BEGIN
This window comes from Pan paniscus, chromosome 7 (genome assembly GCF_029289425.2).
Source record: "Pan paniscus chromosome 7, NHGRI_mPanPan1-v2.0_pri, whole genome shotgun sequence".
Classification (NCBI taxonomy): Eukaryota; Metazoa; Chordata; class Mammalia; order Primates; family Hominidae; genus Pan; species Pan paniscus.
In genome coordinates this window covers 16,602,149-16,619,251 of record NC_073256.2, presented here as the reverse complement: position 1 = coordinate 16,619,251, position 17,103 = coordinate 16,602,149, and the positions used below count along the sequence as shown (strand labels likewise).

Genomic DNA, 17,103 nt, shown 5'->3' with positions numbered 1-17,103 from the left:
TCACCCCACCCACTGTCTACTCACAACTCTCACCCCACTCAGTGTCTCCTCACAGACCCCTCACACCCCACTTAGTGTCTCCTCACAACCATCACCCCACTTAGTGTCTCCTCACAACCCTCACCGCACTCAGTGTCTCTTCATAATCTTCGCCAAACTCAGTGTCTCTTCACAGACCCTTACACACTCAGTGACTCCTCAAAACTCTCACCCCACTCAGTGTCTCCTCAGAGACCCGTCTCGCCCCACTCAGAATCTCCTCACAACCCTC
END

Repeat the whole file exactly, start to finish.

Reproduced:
This window comes from Pan paniscus, chromosome 7 (genome assembly GCF_029289425.2).
Source record: "Pan paniscus chromosome 7, NHGRI_mPanPan1-v2.0_pri, whole genome shotgun sequence".
Classification (NCBI taxonomy): Eukaryota; Metazoa; Chordata; class Mammalia; order Primates; family Hominidae; genus Pan; species Pan paniscus.
In genome coordinates this window covers 16,602,149-16,619,251 of record NC_073256.2, presented here as the reverse complement: position 1 = coordinate 16,619,251, position 17,103 = coordinate 16,602,149, and the positions used below count along the sequence as shown (strand labels likewise).

Genomic DNA, 17,103 nt, shown 5'->3' with positions numbered 1-17,103 from the left:
TCACCCCACCCACTGTCTACTCACAACTCTCACCCCACTCAGTGTCTCCTCACAGACCCCTCACACCCCACTTAGTGTCTCCTCACAACCATCACCCCACTTAGTGTCTCCTCACAACCCTCACCGCACTCAGTGTCTCTTCATAATCTTCGCCAAACTCAGTGTCTCTTCACAGACCCTTACACACTCAGTGACTCCTCAAAACTCTCACCCCACTCAGTGTCTCCTCAGAGACCCGTCTCGCCCCACTCAGAATCTCCTCACAACCCTC